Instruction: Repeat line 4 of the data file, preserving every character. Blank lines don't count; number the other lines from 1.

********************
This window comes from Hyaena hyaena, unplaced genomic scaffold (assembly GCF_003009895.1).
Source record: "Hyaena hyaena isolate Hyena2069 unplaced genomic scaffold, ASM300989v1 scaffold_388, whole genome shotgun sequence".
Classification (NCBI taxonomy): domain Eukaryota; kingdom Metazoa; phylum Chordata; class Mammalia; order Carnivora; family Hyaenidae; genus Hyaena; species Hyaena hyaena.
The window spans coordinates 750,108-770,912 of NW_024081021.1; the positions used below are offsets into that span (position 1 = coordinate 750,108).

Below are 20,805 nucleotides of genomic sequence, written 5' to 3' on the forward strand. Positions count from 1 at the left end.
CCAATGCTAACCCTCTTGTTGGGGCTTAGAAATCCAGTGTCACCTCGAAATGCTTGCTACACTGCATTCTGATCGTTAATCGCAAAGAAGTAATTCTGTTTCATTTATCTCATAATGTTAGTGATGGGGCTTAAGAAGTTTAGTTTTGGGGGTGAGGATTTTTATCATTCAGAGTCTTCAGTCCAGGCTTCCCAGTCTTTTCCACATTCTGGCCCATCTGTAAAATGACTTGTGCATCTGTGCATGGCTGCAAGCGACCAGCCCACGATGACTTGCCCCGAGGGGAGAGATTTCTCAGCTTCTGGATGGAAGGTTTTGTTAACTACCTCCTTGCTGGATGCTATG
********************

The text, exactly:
The window spans coordinates 750,108-770,912 of NW_024081021.1; the positions used below are offsets into that span (position 1 = coordinate 750,108).